FedEx (FDX) has fallen significantly over the last year, and the trend is likely to continue for the stock as its fiscal 2020 earnings outlook fell short of analysts’ expectations. As of its June 25 closing price of $155.98, the stock has lost 33.5% of its value in the past year. The stock is trading near its 52-week low of $150.68 reached on June 3 this year and down ~40% from the 52-week high of $259.25 it attained on September 17 last year.
The fall in FedEx stock is also much higher than the plunge in the SPDR S&P Transportation ETF (XTN). The ETF, which tracks the performance of US transportation stocks, has fallen 9% in the last year. On the contrary, the NASDAQ, the S&P 500, and the Dow Jones have risen 4.7%, 7.4%, and 9.5%, respectively.
FedEx stock has also underperformed its competitors. Expeditors International of Washington (EXPD), another competitor, has registered a gain of 1.8% in the past year. Forward Air (FWRD) and United Parcel Service (UPS) have fallen 5.8% and 11.9%, respectively, in the same timeframe.
Multiple headwinds have been responsible for dragging down FedEx stock prices over the last year. Back-to-back quarters of disappointing financial performances and lower-than-expected earnings outlooks are the primary reasons behind the stock’s dismal performance.
Moreover, the uncertainty over US-China trade disputes kept US stock markets highly volatile over the last year, mostly in the downward region, which hurt FedEx stock. For the previous three quarters, the company is blaming the ongoing trade tussle between the world’s two largest economies for affecting its business in China.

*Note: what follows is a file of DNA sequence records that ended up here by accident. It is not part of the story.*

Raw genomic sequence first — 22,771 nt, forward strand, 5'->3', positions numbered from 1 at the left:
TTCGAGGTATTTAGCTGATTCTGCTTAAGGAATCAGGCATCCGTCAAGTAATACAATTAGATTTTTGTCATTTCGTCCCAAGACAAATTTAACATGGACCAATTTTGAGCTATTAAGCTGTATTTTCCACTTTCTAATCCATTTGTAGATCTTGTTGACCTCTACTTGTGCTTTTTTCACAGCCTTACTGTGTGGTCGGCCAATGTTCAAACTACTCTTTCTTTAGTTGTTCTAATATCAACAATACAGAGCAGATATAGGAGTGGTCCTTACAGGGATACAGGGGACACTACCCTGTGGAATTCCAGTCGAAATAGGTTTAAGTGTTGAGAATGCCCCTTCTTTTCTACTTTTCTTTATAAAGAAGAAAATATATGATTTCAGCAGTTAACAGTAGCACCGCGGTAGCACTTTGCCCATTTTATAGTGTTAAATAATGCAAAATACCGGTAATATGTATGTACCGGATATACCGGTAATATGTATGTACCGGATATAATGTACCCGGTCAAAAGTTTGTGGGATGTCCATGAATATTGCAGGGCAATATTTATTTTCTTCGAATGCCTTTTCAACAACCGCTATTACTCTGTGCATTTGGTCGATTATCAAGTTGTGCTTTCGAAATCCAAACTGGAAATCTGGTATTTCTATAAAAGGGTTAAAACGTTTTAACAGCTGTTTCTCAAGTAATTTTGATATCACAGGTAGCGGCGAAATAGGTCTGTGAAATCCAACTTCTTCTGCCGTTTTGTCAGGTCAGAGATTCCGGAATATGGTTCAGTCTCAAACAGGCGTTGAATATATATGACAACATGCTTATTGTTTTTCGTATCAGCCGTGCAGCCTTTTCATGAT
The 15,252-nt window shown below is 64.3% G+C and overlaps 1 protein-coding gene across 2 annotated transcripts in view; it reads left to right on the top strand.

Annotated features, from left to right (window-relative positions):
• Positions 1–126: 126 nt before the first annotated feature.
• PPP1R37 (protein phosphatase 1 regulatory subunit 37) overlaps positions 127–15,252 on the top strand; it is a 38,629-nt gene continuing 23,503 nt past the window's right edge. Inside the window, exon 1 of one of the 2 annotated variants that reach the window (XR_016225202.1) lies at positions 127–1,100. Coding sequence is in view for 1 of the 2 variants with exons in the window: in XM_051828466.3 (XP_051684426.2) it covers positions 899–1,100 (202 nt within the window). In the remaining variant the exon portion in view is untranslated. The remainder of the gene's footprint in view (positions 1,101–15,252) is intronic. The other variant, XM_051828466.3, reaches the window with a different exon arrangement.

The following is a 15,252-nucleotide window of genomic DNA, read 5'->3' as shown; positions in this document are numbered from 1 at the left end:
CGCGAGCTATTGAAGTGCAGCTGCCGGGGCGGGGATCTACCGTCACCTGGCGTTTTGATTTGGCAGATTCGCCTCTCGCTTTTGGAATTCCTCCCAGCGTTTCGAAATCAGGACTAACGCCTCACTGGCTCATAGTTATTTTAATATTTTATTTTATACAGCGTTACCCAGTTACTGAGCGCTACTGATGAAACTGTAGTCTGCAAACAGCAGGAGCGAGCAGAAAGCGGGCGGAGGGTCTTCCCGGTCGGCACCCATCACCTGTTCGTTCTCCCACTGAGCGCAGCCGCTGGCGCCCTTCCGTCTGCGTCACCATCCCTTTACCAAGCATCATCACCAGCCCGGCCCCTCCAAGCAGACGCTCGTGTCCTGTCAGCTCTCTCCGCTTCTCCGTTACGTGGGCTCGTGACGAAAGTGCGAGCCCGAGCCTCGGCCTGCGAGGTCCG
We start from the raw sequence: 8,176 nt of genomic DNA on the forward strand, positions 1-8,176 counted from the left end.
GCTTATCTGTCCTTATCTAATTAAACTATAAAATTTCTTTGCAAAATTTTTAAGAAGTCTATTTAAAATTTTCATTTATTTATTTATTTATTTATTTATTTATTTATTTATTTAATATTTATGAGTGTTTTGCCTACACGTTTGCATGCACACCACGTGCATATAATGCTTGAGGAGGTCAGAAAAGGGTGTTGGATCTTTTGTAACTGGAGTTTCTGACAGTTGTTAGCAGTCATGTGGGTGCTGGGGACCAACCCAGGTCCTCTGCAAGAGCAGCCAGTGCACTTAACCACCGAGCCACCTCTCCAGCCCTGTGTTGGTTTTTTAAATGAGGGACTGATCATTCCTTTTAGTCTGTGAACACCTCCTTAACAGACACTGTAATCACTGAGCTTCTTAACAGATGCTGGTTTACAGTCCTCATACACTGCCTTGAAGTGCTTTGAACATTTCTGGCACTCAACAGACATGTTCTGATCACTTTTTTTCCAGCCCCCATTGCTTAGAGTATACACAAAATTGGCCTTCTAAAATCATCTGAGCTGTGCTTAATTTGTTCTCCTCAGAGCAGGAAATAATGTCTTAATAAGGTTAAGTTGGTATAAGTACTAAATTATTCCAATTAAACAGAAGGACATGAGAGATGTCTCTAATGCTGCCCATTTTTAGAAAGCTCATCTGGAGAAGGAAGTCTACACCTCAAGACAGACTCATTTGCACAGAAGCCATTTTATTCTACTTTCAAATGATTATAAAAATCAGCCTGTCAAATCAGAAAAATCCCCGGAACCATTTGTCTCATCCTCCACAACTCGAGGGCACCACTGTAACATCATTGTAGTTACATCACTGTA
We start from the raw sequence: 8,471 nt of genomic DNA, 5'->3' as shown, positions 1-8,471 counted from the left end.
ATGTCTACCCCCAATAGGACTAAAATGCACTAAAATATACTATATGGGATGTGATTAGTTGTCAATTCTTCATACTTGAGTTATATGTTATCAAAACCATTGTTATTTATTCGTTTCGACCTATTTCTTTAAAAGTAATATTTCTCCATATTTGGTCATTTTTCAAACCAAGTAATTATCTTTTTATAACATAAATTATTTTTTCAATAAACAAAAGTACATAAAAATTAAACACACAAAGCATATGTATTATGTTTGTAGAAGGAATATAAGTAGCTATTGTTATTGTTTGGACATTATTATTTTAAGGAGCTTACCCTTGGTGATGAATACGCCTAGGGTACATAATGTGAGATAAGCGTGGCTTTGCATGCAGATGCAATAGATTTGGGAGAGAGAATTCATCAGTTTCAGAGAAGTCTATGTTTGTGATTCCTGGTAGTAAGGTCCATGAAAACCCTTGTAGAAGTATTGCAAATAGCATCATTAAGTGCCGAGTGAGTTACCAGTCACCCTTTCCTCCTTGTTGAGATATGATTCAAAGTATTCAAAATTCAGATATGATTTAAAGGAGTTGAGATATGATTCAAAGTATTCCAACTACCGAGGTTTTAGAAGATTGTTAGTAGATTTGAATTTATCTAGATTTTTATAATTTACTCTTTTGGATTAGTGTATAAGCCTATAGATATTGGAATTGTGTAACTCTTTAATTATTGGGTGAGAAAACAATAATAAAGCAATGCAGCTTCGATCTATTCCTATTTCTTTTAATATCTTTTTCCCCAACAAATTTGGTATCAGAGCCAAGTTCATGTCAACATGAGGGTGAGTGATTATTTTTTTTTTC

Also, FedEx stock got a massive blow in late May after Chinese officials announced an investigation into the wrongful delivery of Huawei Technologies packages. Notably, Chinese business operations make up 6% of FedEx’s total revenues.
Investors are also worried about FedEx’s rising expenses due to increased investment in facility upgrades, delays in TNT Express’s integration, and higher severance costs related to voluntary buyouts of some of the US employees.
Additionally, the sudden departures of two key executives, David Bronczek and David Cunningham, also turned investors doubtful over management’s functionality.